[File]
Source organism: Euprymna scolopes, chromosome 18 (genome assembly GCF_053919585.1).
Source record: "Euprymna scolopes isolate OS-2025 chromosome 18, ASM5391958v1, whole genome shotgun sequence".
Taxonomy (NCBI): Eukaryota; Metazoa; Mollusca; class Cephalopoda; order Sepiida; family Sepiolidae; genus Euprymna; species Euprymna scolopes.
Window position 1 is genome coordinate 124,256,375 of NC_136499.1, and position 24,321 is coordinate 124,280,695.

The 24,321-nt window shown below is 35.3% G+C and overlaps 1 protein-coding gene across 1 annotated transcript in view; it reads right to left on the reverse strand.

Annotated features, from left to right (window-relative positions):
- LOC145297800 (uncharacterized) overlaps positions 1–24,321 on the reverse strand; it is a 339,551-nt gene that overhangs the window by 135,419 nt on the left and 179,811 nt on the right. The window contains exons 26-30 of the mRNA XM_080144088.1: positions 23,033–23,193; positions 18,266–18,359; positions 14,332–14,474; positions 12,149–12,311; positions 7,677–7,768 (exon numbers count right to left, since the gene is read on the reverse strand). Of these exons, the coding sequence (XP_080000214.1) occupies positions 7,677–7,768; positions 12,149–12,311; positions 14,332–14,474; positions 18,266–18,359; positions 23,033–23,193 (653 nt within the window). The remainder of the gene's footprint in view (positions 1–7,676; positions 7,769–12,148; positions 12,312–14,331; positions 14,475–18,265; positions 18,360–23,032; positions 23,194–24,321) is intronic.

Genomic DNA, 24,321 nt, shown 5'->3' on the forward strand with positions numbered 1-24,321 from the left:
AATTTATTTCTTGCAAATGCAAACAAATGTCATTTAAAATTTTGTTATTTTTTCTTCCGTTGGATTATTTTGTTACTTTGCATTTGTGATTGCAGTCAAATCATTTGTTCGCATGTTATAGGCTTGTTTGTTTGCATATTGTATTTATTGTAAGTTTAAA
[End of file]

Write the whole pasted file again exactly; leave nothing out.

Source organism: Euprymna scolopes, chromosome 18 (genome assembly GCF_053919585.1).
Source record: "Euprymna scolopes isolate OS-2025 chromosome 18, ASM5391958v1, whole genome shotgun sequence".
Taxonomy (NCBI): Eukaryota; Metazoa; Mollusca; class Cephalopoda; order Sepiida; family Sepiolidae; genus Euprymna; species Euprymna scolopes.
Window position 1 is genome coordinate 124,256,375 of NC_136499.1, and position 24,321 is coordinate 124,280,695.

The 24,321-nt window shown below is 35.3% G+C and overlaps 1 protein-coding gene across 1 annotated transcript in view; it reads right to left on the reverse strand.

Annotated features, from left to right (window-relative positions):
- LOC145297800 (uncharacterized) overlaps positions 1–24,321 on the reverse strand; it is a 339,551-nt gene that overhangs the window by 135,419 nt on the left and 179,811 nt on the right. The window contains exons 26-30 of the mRNA XM_080144088.1: positions 23,033–23,193; positions 18,266–18,359; positions 14,332–14,474; positions 12,149–12,311; positions 7,677–7,768 (exon numbers count right to left, since the gene is read on the reverse strand). Of these exons, the coding sequence (XP_080000214.1) occupies positions 7,677–7,768; positions 12,149–12,311; positions 14,332–14,474; positions 18,266–18,359; positions 23,033–23,193 (653 nt within the window). The remainder of the gene's footprint in view (positions 1–7,676; positions 7,769–12,148; positions 12,312–14,331; positions 14,475–18,265; positions 18,360–23,032; positions 23,194–24,321) is intronic.

Genomic DNA, 24,321 nt, shown 5'->3' on the forward strand with positions numbered 1-24,321 from the left:
AATTTATTTCTTGCAAATGCAAACAAATGTCATTTAAAATTTTGTTATTTTTTCTTCCGTTGGATTATTTTGTTACTTTGCATTTGTGATTGCAGTCAAATCATTTGTTCGCATGTTATAGGCTTGTTTGTTTGCATATTGTATTTATTGTAAGTTTAAA